The next morning we left the rest of our food and began the hike towards Stoney Indian. Today’s hike had us going 8.2 miles with elevation changes of 1725 ft up and 2800 ft down. Unfortunately, we were going to hike down to a river bed just to hike back up again. I hate having to go down to go back up. Its times like these that I wish there was a trail that kept you at the same altitude. The scenery was pretty.From the top of the trail you could see that the valley, Waterton Valley, that we were descending down into was a U shaped valley, created by a glacier. That is what Wendy told me anyway, but we were at Glacier NP, so who am I to disagree?
Several sections of this trail, while still seeing regular use, had plants and vegetation growing over the trail. It seemed strange that there wasn’t a wide trail corridor around the trail. Lots of thimbleberry plants were on either side of the trail, and their large leaves protruded over the trail. We found some berries while hiking and enjoyed the little sweet snack.
Once we descended down to the bottom of the canyon, it was a long descent, we hiked about another mile along the bottom of the valley before heading up to Stoney Indian Lake. It was another steep climb. Here you could see that park service employees had done some work on clearing the vegetation away from the sides of the trail. The trail paralleled a stream that flowed out of the lake we were headed to. Upon reaching the lake we were rewarded with a beautiful blue glacial lake.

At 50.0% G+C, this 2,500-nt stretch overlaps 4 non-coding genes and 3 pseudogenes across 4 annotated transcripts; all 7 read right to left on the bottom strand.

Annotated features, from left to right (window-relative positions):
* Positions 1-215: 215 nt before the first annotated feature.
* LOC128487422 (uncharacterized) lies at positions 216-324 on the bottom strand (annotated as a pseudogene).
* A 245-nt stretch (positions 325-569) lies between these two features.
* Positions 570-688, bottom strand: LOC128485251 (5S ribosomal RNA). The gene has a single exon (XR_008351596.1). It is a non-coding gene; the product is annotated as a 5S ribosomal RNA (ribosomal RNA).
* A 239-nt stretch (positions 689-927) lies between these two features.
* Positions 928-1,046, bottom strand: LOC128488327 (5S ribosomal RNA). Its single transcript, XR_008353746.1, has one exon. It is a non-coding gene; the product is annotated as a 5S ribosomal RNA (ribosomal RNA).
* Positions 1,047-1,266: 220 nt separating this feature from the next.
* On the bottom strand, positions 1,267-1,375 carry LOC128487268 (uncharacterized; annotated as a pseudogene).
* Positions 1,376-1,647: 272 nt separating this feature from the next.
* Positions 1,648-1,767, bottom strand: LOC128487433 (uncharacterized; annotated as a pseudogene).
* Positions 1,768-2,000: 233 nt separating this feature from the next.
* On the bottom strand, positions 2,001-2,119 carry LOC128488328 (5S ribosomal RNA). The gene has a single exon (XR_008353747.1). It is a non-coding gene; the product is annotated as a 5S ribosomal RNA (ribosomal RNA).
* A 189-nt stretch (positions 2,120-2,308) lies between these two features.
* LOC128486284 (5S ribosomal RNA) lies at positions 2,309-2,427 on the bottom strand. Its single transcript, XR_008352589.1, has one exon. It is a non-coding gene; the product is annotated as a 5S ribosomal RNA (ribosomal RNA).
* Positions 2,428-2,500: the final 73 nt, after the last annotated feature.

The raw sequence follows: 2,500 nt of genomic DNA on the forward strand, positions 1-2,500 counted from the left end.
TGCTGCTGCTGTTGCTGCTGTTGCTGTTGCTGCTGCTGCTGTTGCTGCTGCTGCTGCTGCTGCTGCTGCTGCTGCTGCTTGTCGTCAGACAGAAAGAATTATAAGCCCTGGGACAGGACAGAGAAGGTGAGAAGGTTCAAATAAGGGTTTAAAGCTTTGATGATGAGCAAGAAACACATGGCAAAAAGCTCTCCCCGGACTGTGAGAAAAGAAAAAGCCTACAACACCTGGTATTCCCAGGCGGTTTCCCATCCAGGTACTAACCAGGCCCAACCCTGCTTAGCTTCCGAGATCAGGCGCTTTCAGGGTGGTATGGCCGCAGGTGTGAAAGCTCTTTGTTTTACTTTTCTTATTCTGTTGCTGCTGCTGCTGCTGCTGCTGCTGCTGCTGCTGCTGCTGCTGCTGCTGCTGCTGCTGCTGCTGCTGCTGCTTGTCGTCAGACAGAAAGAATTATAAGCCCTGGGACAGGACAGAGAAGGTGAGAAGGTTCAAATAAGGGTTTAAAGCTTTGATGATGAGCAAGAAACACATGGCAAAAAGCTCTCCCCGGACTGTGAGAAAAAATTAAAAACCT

It was a bit cooler by the time we reached camp. The wind was especially cold. We sat around camp in our warm clothes and did some reading. When it was time to eat, we went down to the food area and met with the others in camp for the night. There we met another couple from Washington State who we saw the next two days. The other group was two men that are locals. It was an enjoyable night sitting around getting to know each other.
We learned from the locals that in MT, there was no law against driving drunk. This was changed around the same time of the “reasonable and prudent” speed limit was lifted due to the federal government threatening to not give highway funds. We also found out that MT has the highest per capita death rate from highway accidents. It was fairly apparent from our time in MT that people here are not real fond of having the government interfering with their affairs.